Last Updated on 11/20/2023 by Glynn Willard
What do you do if your wheel falls off your travel trailer? This was a question we were faced with heading into a boondocking site at KOFA National Wildlife Refuge.
Everything seemed fine along the way to our site. In fact, it was almost too easy to find a location and there was very little traffic.
That was until I got out of the truck to see if we were in a good spot and if we were even close to being level.
Rose just happened to have jumped out of the truck at the same time with the camera rolling. We’re in the habit of always having the camera on when pulling into a site.
As I looked at the passenger side of our ORV, all I could think was “something’s not right.”
And then it occurred to me and I thought to myself, “holy %$#@, we’re missing a wheel!”
Why Did Our Wheel Fall Off?
There are several possibilities. And we think the following may be one of the reasons.
- I Used The Zerk Valves For Applying New Grease
This was a mistake. I have yet to figure out why Dexter Axle even produces the EZ Lube system. My guess is easy marketing. It introduces two problems:
It can potentially push through the seal introducing grease into the hub and brakes and If you use a different type of grease, you end up mixing grease. This can alter the chemical composition and cause degradation.
I changed the breaks after injecting new grease and all the seals appeared to be in tack. But I did use a different grease since I had no idea what was currently in use.
Of course, I checked the Dexter website to find out which grease to use and thought that was okay.
By mixing two different greases, the chemical composition can be altered. This can lower the temperature at which the grease breaks down leading to bearing failure.
This degradation combined with the following factors likely played a role.
When I changed the brakes on our Outdoors RV, I did not know about properly torqueing the spindle nut. So, I tightened it with the wrong tools and backed it off.
I did not rotate the drum when tightening and I did not use a torque wrench to achieve 50lbs of torque.
And I know I left it on too tight even after backing it off. A spindle nut that’s too tight doesn’t allow the grease to circulate around the outer bearings. This creates a dangerously hot situation.
There’s plenty of self education available on YouTube and I didn’t take enough time to learn about reinstalling wheels.
The keep, as its name describes, keeps the spindle nut in place when in motion. Three of them went on without a problem. One of them just didn’t seem right.
It’s possible that it was too loose and allowed the spindle nut to loosen too much. I’m not an expert, but I imagine this situation would allow the outer bearings to leave the race.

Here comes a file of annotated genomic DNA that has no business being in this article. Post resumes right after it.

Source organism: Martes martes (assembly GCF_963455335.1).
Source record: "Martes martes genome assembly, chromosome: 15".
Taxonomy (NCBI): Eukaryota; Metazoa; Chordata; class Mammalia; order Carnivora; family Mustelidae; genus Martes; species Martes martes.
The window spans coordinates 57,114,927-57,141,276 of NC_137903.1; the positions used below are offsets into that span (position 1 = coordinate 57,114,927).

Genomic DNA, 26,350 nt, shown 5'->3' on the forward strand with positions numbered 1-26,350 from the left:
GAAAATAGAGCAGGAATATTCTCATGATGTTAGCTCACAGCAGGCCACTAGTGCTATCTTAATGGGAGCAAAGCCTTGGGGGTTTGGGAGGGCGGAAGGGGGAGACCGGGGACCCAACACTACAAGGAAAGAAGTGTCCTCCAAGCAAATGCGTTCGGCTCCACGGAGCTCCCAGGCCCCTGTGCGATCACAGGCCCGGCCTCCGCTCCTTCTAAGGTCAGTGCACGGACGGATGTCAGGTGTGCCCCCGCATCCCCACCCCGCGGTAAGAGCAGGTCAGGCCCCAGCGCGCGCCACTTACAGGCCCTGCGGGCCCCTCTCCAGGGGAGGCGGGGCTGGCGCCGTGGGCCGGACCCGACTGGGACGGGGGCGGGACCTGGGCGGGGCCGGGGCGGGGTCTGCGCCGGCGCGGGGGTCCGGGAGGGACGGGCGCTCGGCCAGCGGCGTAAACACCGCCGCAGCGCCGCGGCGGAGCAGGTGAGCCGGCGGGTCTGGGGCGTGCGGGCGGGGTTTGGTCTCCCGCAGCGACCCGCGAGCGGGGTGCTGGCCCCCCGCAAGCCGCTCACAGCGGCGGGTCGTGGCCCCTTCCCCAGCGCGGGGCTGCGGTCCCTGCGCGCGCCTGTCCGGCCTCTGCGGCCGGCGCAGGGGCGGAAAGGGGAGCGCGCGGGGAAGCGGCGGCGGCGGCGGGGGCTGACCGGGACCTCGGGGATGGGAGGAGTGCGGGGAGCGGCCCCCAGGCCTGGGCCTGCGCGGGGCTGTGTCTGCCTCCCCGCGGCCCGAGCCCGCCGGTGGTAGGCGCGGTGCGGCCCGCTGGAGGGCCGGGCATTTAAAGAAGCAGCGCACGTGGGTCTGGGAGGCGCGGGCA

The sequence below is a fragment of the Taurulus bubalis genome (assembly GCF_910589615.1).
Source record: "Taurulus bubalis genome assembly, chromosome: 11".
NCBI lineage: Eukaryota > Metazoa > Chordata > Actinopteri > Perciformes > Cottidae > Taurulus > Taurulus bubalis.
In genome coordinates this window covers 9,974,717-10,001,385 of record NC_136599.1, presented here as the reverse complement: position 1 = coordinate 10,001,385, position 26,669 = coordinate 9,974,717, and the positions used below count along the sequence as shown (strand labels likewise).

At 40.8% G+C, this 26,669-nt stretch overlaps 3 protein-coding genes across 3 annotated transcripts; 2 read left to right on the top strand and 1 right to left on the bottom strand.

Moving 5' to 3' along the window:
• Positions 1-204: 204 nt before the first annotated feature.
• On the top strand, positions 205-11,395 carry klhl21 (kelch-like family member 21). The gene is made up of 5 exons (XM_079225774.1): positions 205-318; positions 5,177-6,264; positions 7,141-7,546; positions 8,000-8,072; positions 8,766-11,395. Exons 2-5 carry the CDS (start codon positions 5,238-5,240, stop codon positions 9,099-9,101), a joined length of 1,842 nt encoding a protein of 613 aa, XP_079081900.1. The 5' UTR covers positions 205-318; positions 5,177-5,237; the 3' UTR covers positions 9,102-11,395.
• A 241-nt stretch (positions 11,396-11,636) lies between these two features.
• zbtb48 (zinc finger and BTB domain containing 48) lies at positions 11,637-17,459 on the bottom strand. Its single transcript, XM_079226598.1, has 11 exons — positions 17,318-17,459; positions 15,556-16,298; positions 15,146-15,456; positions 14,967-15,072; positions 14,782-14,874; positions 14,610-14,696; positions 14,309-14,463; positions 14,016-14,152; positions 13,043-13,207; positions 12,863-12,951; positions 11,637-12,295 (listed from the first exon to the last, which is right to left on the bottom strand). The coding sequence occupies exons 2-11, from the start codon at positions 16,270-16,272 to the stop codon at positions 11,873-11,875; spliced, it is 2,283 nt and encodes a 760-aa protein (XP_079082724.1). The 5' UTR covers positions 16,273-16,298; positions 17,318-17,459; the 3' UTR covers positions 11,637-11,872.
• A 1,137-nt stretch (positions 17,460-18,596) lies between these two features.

Under such a situation, they would degrade very quickly.
Steve, the individual who helped me out of this sticky bind believes this may be the biggest contributor. The dust seals that go on the end cap was missing and our punctured on three of my axles.
Without that seal, dust and grains of sand can make their way into the outer bearings. This is a recipe for a real problem. And we tend to be on dirt roads A LOT!
If you’re pulling a trailer and have access to check these seals, make the effort to do so. Do it even if you don’t spend a lot of time on dirt roads.
How Did We Fix Our Wheel That Fell Off?
It involved an Emory board, a paperclip and a rubber band. Okay, maybe not McGyver fans! But it did involve an Emory board. The spindle needed to be sanded and that’s all we had.
It worked too!
Once Steve arrived with the parts and tools, we cleaned the brakes, the spindle and the hub. Then we removed the outer race from the spindle. Those are the “sleaves” that the bearings roll against.
Our outer bearing race was stuck to the spindle. It didn’t get welded to it, but it was close.
We removed the inner race and bearings from the hub and did a heavy cleaning of the hub with brake cleaner.
Then we installed new races into the hub, packed the bearings correctly and reinstalled the hub. We rotated the hub while adjusting it to 50lbs of torque. Then we backed the spindle nut off and applied the keep.
Finally the wheel was returned to its rightful place and we were able to roll out of the campsite.
What Tools Do We Now Keep On Hand To Repair Bearings?
I now carry some specific tools and supplies when towing. I suggest you do the same if you’re comfortable working with bearings. We carry:
- Spare bearings and races.
- A spare keep.
- Brake cleaner
- Torque wrench
- A 1.5″ socket for the spindle nut.
- A 12 ton jack.
- Jack stands
- A 10″ flat punch (for removing the races)
- A rubber mallet.
Several of the tools have multiple uses, so the additional weight is justified.
What would you do if your wheel fell off your RV?
Happy and safe travels! And may your wheels stay attached!
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